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Dive inside Gov. Scott's criminal and civil justice budget ideas

Gov. Rick Scott's team of budget aides just briefed members of the Senate Subcommittee on Criminal and Civil Justice Appropriations, chaired by Sen. Mike Fasano, R-New Port Richey, on his proposals for those services, amounting to about $169 million in cuts.

It went a lot better than the go-around in February, when Fasano and Sen. John Thrasher bickered over Scott's prison privatization proposal and Scott's aides subsequently boycotted Fasano's subcommittee meeting.

Thursday's meeting was actually kind of pleasant. Fasano said he liked that Scott looked for cost savings in eliminating unfilled positions in under-populated prisons and moving officers to 12-hour workdays.

Public safety amounts to about $4.6 billion of the state's overall budget, with Corrections making up the bulk of that chunk. Here are the highlights:

Corrections: The department expects $115 million in cuts. Florida's prison population is poised to fall below 100,000 "for the first time in a long time," amounting to about 16,000 unfilled beds, said Bonnie Rogers, a former Corrections chief of staff who works in Scott's budget office and specializes in public safety. Scott wants to cut between 4,500 and 5,000 prison beds by shifting prisoners into more populated facilities and closing the empty ones. That will result in savings of $67.4 million, Rogers said, and most Corrections staff are expected to move with the prisoners. The closed facilities have not been chosen.

The department could cut another $24.4 million through privatizing services, largely through its stuck-in-the-mud plan to outsource health, dental and pharmaceutical services. The project's RFP is being contested by three vendors, and the department is "working through" the protests, Rogers said. About $1.4 million could be saved through privatizing six work release centers. Fasano wants nonprofit groups to take over, but Scott leaves it up to private industry at large.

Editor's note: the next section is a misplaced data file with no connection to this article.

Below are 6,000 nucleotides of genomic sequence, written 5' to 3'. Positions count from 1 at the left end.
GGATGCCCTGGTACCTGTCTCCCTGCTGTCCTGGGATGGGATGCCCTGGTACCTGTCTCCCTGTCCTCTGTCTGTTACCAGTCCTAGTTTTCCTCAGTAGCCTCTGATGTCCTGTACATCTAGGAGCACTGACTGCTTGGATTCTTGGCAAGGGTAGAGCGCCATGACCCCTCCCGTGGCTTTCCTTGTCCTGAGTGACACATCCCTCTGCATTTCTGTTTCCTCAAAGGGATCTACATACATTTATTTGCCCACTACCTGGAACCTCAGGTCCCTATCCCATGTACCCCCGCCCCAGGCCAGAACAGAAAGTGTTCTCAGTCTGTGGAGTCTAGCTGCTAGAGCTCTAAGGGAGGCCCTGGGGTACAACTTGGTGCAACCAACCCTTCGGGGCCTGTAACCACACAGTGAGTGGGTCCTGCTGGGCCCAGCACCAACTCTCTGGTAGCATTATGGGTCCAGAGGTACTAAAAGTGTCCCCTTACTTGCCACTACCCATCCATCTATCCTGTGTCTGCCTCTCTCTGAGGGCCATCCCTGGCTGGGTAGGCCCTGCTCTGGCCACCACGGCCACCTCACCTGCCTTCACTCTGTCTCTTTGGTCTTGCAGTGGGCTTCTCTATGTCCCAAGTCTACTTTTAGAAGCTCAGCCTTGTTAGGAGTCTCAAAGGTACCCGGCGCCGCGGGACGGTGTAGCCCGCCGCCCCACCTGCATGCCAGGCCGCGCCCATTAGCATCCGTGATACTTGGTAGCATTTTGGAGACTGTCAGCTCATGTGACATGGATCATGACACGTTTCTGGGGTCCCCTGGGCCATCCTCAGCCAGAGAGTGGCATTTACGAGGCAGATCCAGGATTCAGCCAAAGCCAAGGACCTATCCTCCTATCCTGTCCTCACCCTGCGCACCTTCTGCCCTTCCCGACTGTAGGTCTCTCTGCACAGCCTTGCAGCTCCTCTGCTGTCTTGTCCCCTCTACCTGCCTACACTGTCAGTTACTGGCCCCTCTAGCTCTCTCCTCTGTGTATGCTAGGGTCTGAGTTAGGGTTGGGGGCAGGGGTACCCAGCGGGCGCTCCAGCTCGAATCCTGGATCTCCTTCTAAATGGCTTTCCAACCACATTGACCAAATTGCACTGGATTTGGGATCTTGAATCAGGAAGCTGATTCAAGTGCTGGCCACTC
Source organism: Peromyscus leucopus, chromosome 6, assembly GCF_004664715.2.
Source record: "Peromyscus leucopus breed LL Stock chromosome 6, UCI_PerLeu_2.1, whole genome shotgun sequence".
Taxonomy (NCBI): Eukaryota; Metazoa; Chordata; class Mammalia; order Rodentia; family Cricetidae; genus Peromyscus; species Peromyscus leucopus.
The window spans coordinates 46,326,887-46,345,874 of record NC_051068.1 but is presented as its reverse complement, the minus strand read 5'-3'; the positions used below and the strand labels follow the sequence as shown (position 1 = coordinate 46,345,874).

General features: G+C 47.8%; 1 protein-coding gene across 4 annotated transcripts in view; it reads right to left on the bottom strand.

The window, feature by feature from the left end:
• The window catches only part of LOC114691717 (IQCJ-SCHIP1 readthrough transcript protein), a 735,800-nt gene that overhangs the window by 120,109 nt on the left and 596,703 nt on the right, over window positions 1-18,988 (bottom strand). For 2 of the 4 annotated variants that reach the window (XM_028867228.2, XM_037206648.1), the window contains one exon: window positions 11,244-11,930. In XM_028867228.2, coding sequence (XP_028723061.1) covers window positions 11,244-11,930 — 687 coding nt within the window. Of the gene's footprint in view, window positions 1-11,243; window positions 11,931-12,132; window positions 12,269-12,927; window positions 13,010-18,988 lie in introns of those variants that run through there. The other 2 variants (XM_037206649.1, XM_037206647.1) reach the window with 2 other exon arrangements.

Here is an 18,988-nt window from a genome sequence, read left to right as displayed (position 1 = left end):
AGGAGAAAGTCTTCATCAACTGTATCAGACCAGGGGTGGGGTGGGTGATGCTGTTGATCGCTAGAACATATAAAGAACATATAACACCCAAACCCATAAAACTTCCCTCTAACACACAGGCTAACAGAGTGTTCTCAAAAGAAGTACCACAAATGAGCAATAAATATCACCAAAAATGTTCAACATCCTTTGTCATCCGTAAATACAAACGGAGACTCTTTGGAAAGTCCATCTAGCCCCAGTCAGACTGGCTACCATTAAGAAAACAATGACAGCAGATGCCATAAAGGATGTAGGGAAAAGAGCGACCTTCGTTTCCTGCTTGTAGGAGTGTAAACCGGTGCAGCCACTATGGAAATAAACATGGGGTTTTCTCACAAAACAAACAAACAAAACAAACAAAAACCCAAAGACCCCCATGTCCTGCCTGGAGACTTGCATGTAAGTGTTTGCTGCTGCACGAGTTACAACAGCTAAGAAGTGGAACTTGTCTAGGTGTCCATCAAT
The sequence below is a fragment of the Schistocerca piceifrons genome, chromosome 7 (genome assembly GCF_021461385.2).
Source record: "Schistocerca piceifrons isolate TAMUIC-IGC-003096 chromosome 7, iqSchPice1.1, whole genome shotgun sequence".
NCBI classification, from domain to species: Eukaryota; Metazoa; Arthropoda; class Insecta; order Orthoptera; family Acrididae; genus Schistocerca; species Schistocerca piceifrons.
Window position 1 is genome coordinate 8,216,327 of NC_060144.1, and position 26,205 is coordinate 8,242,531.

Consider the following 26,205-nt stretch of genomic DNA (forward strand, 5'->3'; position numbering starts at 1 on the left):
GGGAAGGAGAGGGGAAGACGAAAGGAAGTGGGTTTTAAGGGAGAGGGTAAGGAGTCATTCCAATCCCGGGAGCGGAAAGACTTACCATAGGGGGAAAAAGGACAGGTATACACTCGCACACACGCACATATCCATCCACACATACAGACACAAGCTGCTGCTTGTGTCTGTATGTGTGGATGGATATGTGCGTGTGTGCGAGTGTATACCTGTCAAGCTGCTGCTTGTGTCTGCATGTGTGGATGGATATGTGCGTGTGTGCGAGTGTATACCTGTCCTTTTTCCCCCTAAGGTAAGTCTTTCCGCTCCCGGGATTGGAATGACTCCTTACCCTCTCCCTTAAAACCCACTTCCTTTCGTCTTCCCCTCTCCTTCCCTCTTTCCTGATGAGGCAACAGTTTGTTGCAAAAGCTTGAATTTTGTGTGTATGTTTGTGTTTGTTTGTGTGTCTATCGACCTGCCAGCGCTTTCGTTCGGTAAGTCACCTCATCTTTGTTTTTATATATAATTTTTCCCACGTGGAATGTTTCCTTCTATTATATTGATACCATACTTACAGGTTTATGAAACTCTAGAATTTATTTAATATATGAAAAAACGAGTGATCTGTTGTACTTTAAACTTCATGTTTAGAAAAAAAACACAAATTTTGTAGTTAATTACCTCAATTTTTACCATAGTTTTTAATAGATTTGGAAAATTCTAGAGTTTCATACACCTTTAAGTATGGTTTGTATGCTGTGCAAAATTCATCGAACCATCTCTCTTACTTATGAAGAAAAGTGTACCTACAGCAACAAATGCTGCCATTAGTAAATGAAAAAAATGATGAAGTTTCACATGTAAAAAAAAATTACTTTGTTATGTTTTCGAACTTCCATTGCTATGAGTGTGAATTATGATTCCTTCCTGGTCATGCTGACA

The agency could save another $8.9 million by moving correctional officers into two 12-hour shifts instead of three eight-hour shifts. 

Scott is eyeing a few investments, allocating $3.9 million to expand drug treatment during inmates' last three years of release, $500,000 for new protective vests, $2.5 million for an inmate farming program, and $1 million for 40 new inmate transportation vans.

"We'll do our best to get something," Fasano said.

Courts: Court administrators have requested $100 million in loans this year, largely due to a dropoff in mortgage foreclosure filing fees that fund the bulk of court operations. Basically, Scott wants to move the volatile mortgage fee that usually goes into a trust fund into the state's huge pot of money that funds most state operations. Instead of paying 90 percent of court operations via the trust fund, the courts would receive (next year, at least) trust fund money and then $280 million from the bigger pot, which is so large it can handle the unstable fees, Rogers said. The transfer of $280 million is supposed to represent what mortgage foreclosure filings should be.

Fasano recently talked with Chief Justice Charles Cannady about Scott's plan, and "he kind of indicated that it was a good idea," Fasano said.

Correctional Medical Authority: Scott wants to restore money for this independent agency, which monitors the quality of health care prisoners receive but was left without any money this summer, leading to an exodus of staffers and directors. Scott vetoed the bill that would have eliminated it. "The governor feels this is a valuable investment," Rogers said. Fasano agreed, saying he was happy for Scott's veto. Further, Scott wants to house the authority within the governor's office, though it used to reside within the Department of Health.

But what about the Taj? Fasano said he wishes Scott had proposed moving more state personnel or offices into the First District Court of Appeal's "luxurious" new building.

"Boy, I really believe that we need to fill that up and use that space," he said. "Such a waste of money, that building. So sad.